Like

  2. If she is at work, who will get me my chips and beer while I am watching the telly? If she were here now, I would have her bring me my phone so that I could call somebody.

    Liked by 1 person

    • “. . . women are most of the staff of many vital but invisible sectors in a neoliberal society. They care, educate, support, and clear up the mess. ..”
      So women are ‘most’ of the staff and I suppose the rest are men, are they not? Why do men not get any mention? I do not understand. What does ‘most’ mean? 80%, 90%? So 10% or 20% may be men. Or is it more like 5% or less? I have no idea. But there must be some men like this. And women right at the top, they do get a mention, don’t they? Even though they are still only a tiny minority!

      MK says: “. . . I wish we could just focus on what we have in common rather than what sets us apart.”
      I very much wish this too!! 🙂

      Liked by 1 person

      • Sorry, I went now to the original post in which it says “. . . But this disparate group which, including male workers, accounts for over 25% of the workforce . . . . . ” I think this means that male workers in this group suffer about as much as women workers!

        I copy here this particular paragraph and refer especially to the last sentence where it is stressed how highly these workers are regarded by the public:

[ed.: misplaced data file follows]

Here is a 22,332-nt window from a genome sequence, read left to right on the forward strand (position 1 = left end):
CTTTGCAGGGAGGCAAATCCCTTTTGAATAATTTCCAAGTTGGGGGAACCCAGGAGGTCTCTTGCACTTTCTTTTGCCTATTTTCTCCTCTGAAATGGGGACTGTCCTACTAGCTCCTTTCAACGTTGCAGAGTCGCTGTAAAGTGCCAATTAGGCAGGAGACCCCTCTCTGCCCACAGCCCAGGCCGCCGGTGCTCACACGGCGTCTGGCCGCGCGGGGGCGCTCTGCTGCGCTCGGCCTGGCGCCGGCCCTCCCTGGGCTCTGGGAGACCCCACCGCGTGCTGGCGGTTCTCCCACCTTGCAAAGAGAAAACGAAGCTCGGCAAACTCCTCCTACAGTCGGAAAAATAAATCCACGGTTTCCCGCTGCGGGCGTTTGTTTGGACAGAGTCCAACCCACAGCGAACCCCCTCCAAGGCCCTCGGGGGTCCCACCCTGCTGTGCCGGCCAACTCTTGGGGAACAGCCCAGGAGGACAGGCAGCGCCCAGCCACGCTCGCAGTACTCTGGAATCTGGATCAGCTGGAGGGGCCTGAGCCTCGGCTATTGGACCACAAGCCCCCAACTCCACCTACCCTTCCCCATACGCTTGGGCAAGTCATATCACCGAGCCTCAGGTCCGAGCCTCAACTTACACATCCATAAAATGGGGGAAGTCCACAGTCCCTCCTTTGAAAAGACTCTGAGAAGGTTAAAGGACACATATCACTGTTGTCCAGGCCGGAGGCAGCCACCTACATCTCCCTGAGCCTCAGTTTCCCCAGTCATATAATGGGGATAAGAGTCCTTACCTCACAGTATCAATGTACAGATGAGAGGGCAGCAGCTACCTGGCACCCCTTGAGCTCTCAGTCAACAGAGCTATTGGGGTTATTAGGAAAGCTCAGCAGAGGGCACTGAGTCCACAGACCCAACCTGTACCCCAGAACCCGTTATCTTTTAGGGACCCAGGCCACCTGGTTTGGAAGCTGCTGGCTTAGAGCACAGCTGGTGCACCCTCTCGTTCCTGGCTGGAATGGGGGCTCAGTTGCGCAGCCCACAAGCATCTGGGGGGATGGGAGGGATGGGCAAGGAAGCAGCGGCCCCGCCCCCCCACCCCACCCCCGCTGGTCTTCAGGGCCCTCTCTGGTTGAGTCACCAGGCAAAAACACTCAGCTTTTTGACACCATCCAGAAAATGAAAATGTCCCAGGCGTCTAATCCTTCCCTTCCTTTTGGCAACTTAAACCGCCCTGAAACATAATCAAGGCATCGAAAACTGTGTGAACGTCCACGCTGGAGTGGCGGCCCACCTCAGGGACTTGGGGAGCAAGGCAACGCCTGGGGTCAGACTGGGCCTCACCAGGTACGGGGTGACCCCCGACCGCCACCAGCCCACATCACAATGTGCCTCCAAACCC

“There is a big divide between a nurse in a state hospital and an undocumented personal carer in a private home. But this disparate group which, including male workers, accounts for over 25% of the workforce, contributes to the production of the same collective resource and shares common features. The nature of personal services, care, social work and education means these jobs are not only indispensable but cannot be offshored or easily automated, as they require extensive human contact and/or individual attention. All these sectors are suffering under austerity; in schools and old people’s homes, working conditions are deteriorating and grievances worsening. The public regards these workers highly, as they can imagine life without heavy industry but not without hospitals, schools, nurseries and retirement homes.”

        It says that “the nature of personal services, care, social work and education means these jobs are not only indispensable but cannot be offshored or easily automated, as they require extensive human contact and/or individual attention.” Society should really start thinking about it how indispensable these jobs are, and this does apply as much to Australia as it does to France!

        Liked by 1 person

Leave a Reply

Fill in your details below or click an icon to log in:

WordPress.com Logo

You are commenting using your WordPress.com account. Log Out /  Change )

Google photo

You are commenting using your Google account. Log Out /  Change )

Twitter picture

You are commenting using your Twitter account. Log Out /  Change )

Facebook photo

You are commenting using your Facebook account. Log Out /  Change )

Connecting to %s

This site uses Akismet to reduce spam. Learn how your comment data is processed.